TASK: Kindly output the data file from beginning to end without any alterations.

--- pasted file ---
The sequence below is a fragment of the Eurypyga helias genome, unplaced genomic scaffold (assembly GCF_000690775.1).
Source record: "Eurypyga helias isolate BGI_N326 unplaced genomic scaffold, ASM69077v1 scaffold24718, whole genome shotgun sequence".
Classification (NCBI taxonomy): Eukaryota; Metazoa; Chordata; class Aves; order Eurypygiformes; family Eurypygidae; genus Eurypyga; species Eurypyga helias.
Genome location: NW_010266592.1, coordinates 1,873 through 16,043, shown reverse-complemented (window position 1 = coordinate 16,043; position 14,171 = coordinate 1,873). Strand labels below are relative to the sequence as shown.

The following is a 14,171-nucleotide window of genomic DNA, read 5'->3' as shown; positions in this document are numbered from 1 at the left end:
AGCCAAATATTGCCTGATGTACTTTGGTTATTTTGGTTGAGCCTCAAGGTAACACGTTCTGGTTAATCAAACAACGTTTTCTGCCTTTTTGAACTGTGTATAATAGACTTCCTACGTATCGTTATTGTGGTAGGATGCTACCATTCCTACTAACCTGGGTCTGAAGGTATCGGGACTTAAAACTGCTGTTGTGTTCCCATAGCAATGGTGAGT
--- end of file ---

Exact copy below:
The sequence below is a fragment of the Eurypyga helias genome, unplaced genomic scaffold (assembly GCF_000690775.1).
Source record: "Eurypyga helias isolate BGI_N326 unplaced genomic scaffold, ASM69077v1 scaffold24718, whole genome shotgun sequence".
Classification (NCBI taxonomy): Eukaryota; Metazoa; Chordata; class Aves; order Eurypygiformes; family Eurypygidae; genus Eurypyga; species Eurypyga helias.
Genome location: NW_010266592.1, coordinates 1,873 through 16,043, shown reverse-complemented (window position 1 = coordinate 16,043; position 14,171 = coordinate 1,873). Strand labels below are relative to the sequence as shown.

The following is a 14,171-nucleotide window of genomic DNA, read 5'->3' as shown; positions in this document are numbered from 1 at the left end:
AGCCAAATATTGCCTGATGTACTTTGGTTATTTTGGTTGAGCCTCAAGGTAACACGTTCTGGTTAATCAAACAACGTTTTCTGCCTTTTTGAACTGTGTATAATAGACTTCCTACGTATCGTTATTGTGGTAGGATGCTACCATTCCTACTAACCTGGGTCTGAAGGTATCGGGACTTAAAACTGCTGTTGTGTTCCCATAGCAATGGTGAGT